Orphan drug boom comes with a steady stream of outsourcing

By Zachary Brennan contact

- Last updated on GMT

CROs have a hand in developing an increasing number of orphan drugs
CROs have a hand in developing an increasing number of orphan drugs
With the FDA approving a record number of orphan drugs in 2014, sponsors weren’t the only ones to reap profits from their development.

CROs (contract research organizations), some of which specifically cater to orphan drug development​, saw a rising share of the trials devoted to developing drugs for these rare and orphan indications, according to a new report from ISR Research. The report -- which is based on the interviews with about 100 pharma, biotech and medical device execs -- found that over 60% of respondents outsource at least half of their orphan drug/rare disease clinical studies.

And nearly a quarter of respondents said they outsource between 91% and all of their orphan drug/rare disease trials. In addition, 440 orphan trials are still ongoing, and the vast majority of these trials is either past Phase I or not classified as being within a particular phase.

The growing share of CRO involvement seems to indicate that CROs are becoming more advanced at overcoming what many consider to be difficulties associated with orphan drug development, which includes recruiting difficult-to-find patients and identifying and setting up investigative sites for studies.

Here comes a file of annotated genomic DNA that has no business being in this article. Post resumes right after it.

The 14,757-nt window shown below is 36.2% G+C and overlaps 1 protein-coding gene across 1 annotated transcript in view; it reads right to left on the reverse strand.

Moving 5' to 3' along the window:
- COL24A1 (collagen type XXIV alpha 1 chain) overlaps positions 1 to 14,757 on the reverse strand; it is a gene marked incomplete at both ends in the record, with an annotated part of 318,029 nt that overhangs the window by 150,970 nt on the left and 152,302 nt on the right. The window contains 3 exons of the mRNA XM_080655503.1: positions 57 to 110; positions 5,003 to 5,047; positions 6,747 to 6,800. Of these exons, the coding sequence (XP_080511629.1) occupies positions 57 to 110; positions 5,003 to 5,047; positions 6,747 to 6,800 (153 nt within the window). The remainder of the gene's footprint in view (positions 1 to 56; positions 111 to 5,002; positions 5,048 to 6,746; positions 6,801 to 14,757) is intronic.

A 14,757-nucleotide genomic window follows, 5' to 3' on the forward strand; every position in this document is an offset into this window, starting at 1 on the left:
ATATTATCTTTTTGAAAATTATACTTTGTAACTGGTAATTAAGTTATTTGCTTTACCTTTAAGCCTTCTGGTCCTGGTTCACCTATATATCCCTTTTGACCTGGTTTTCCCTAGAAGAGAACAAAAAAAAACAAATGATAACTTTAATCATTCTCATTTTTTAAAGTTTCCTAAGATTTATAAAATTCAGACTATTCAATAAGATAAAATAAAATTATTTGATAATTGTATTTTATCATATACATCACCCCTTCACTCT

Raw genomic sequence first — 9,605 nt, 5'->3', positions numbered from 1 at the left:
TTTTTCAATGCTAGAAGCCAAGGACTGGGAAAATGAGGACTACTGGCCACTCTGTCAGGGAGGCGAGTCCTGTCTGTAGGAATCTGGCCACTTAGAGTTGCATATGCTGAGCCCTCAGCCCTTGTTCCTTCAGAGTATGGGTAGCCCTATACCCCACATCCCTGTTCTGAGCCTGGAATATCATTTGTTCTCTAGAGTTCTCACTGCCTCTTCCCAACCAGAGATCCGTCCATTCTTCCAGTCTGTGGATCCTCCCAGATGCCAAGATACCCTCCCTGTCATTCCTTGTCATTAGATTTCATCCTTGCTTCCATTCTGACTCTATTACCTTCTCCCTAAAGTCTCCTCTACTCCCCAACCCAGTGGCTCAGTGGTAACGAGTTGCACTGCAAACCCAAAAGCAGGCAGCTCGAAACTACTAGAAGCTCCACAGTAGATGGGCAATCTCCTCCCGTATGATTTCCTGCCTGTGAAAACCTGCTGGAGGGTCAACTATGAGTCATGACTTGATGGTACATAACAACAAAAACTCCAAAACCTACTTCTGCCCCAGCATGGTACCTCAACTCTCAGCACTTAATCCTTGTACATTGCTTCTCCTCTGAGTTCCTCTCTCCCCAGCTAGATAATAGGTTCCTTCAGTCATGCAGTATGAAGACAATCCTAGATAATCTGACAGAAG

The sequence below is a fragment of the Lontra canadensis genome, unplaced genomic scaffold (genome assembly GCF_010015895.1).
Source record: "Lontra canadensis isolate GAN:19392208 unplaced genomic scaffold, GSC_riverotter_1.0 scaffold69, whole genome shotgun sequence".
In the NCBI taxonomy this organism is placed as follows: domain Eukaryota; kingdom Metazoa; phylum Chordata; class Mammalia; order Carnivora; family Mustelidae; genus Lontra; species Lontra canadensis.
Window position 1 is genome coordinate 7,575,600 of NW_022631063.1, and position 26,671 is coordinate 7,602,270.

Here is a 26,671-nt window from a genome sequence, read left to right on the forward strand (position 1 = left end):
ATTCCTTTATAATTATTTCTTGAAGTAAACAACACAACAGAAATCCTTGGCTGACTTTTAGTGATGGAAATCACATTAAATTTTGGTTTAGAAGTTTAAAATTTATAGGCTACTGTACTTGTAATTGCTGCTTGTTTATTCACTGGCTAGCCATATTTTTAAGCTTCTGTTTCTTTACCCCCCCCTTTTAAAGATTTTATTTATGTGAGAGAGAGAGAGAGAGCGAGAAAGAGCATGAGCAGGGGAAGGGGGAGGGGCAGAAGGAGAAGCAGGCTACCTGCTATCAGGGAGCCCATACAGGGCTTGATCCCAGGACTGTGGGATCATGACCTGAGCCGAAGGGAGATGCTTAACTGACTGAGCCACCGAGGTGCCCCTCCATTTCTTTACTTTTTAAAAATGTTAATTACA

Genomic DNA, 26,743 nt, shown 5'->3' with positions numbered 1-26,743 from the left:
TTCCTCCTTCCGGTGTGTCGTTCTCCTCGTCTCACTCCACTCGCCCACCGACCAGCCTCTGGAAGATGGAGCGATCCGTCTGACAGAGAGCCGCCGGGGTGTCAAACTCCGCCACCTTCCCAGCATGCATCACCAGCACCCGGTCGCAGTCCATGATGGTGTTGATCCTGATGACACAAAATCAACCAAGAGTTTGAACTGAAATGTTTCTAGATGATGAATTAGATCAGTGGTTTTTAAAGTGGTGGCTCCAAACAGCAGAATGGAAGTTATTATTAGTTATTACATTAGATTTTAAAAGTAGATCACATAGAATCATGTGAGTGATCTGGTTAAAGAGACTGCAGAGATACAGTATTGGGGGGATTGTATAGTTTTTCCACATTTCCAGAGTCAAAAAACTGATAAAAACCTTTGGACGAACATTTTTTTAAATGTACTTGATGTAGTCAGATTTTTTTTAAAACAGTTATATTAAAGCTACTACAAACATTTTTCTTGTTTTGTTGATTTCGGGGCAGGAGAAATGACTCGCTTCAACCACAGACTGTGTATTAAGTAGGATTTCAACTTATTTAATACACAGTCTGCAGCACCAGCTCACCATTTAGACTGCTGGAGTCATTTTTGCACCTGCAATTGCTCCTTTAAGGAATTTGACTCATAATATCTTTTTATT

Statistical Shakedown

The shakedown in the orphan space is as clear as the latest numbers offered by FDA’s Office of Orphan Products Development, which in 2014, received the highest ever number of orphan drug designation requests, granted the most orphan drug designations, and approved the highest ever number of orphan drugs. 

In 2014, according to the FDA Law Blog​, “records were shattered…with an astounding 467 designation requests (a nearly 35% increase over 2013), an astonishing 293 orphan drug designations granted (a nearly 13% increase over 2013), and a whopping 49 orphan drug approvals (a 53% increase over 2013)​.”

What’s more, a new bill introduced in the US House of Representatives would make it even more lucrative for firms to develop orphan drugs. The bill would grant​ existing drugs -- initially not approved as an orphan drug product -- an additional six months of marketing exclusivity if a company is able to demonstrate the product is able to treat or prevent a rare disease or condition, according to RAPS (Regulatory Affairs Professionals Society).

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